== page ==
For its next-to-last weekend of Tanglewood concerts, the Boston Symphony Orchestra, in full and stellar form after small-scale Mozart works last week, tied up loose ends. Friday’s program was miscellaneous French, Saturday’s was the Russian equivalent, and Sunday’s? Tag-sale miscellany.
The Dutch violinist Janine Jansen canceled her appearance here last year, but her Friday performance of the slightly sappy Violin Concerto No. 3 by Saint-Saens proved that she was worth waiting for. Her Stradivarius instrument has a dark viola-flavored tone but also an edge that carried high notes forward. Her appealing grace and style made it fitting that conductor Rafael Frühbeck de Burgos would kiss her hand.
The annual arrival of the increasingly appreciated Frühbeck, Spanish director emeritus of several European orchestras, signals the approaching end of the Tanglewood season. Music director James Levine would have left anyway by now, and program books no longer carry announcements of his sudden kidney surgery. “Symphonie Fantastique,” Friday’s warhorse, calls for a very large orchestra, but no stage extensions, no cast of thousands and no offstage activity — other than the chimes in the witches’ orgy. That’s what Berlioz would call chamber music.
The audience, perhaps expecting a ho-hum runthrough, was clearly delighted that this performance was spectacular — fantastic, if you will. It is often taken for granted in present times that, with this piece, Berlioz left symphonic tradition behind. Its five (instead of four) movements are connected by a fixed musical idea representing the sweetheart. When eloquently and suspensefully construed, it does not stand out but insinuates itself into each movement’s atmospheric narrative, altering its course.
Under Frühbeck, the waltz swung, full-bodied marches reflected counterparts in the later “The Damnation of Faust” and the composer’s sweetheart turned into a squealing hag as the timpani barreled along with her to the gallows, after which she was hailed as the star of the witches’ wild dance of fury. (Berlioz’s real-life marriage didn’t go much better.) This performance was one of the summer’s high spots. Who knew?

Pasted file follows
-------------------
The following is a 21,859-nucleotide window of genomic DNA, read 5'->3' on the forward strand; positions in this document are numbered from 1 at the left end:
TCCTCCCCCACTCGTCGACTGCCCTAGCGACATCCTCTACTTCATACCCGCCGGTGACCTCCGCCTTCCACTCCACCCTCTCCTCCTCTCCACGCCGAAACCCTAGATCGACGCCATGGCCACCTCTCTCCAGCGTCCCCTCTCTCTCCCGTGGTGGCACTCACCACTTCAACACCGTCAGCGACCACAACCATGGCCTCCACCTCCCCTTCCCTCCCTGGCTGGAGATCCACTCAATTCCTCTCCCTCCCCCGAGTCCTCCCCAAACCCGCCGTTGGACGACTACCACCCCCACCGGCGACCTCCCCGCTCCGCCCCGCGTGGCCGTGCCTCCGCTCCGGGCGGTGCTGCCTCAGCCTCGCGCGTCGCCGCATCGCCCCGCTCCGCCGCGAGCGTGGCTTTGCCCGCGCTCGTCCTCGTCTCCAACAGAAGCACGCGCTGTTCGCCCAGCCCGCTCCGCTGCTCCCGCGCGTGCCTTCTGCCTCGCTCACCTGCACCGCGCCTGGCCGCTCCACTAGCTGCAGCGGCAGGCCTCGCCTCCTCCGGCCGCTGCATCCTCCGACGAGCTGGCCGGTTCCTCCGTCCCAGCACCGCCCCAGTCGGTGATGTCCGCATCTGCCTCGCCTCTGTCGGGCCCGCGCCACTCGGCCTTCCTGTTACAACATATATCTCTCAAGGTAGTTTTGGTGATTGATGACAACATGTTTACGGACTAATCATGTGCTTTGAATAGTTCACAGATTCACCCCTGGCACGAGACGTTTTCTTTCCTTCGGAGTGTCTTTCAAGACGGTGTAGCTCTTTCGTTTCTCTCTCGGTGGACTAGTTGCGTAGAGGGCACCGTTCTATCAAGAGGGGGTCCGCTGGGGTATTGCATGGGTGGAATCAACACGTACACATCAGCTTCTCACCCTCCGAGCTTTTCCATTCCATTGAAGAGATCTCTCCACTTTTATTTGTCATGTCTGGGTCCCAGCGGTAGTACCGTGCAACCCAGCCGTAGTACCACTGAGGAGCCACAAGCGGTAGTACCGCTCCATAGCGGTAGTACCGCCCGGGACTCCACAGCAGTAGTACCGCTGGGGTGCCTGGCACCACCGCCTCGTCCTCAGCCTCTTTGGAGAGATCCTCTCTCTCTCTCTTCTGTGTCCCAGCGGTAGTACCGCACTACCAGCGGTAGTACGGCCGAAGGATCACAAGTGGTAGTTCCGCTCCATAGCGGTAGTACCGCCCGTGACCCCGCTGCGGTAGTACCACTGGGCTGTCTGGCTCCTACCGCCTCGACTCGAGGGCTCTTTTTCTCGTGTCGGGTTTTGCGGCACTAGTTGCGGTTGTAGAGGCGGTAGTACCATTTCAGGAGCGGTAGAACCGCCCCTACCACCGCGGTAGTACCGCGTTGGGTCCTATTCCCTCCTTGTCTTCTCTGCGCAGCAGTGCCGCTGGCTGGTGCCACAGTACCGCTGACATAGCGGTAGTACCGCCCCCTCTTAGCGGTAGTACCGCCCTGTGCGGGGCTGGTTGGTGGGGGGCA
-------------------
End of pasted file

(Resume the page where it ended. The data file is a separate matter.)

Saturday was another full-orchestra night, with all hands onstage from bass clarinet to triangle — and how well they played. André Previn doesn’t so much conduct as direct: he throws an elbow, points deftly or sweeps his baton precisely from here to there. Glinka’s rousing overture to “Ruslan and Ludmila” is a concert staple, but Khachaturian’s heavy-handed Piano Concerto, which followed, was making a Tanglewood debut. Its themes are familiar, as if they were part of a film sound track. (The concerto is, after all, from the composer of “Spartacus” and other films.)
Jean-Yves Thibaudet, best known for languid French and jazzy Gershwin repertory, intrepidly tackled this wrist-killer, plowing up the keyboard and interrupting flashy instrumental solos with obsessively repeated chords. It was the strongest musical example of “hands together.”
Prokofiev’s Symphony No. 5, Op. 100 — which means late, when he was in top form — had its own bells and whistles. Soft balletic tunes threaded through sweeping horn melodies peppered with syncopations. It is tonal like his Classical Symphony, expansive like his third piano concerto and saucy like “Peter and the Wolf.” Koussevitzky, who during World War II sent his friend Prokofiev the paper to write this symphony on, introduced the work to America, and to Tanglewood a few years later.
Sunday brought more good conducting and solo playing, under Miguel Harth-Bedoya, the Peru-born music director of the Fort Worth Symphony, who has worked himself up to a ferocious guest-conducting schedule in the United States, South America and Europe. Ravel’s “Rapsodie espagnole” was an excellent chance to show off his Spanish flair as well as a dramatically arched demonstration that it came from the composer of “Bolero.”
Bruch’s enjoyable Violin Concerto in G Minor tends to be patronized as much by performers as listeners. Pinchas Zukerman did his colleague Itzhak Perlman (who played it here last year) one better by eliminating some of that performance’s scoops and putting it forth with relative sanity.
Rimsky-Korsakov’s beloved “Sheherazade” was back. Like Friday’s Berlioz, this “symphonic suite” has a fixed musical idea but, unlike the Berlioz, the idea represents a princess telling her sultan husband exotic tales to save her life; the undulating violin theme stands alone, connecting each tale. Concertmaster Malcolm Lowe again gave the stories a sweet focus, flawlessly playing up in the stratosphere range.
The big crowd and golden sunshine (which held till just after the concert) made a perfect happy ending. Can Tanglewood’s actual finale next week match it?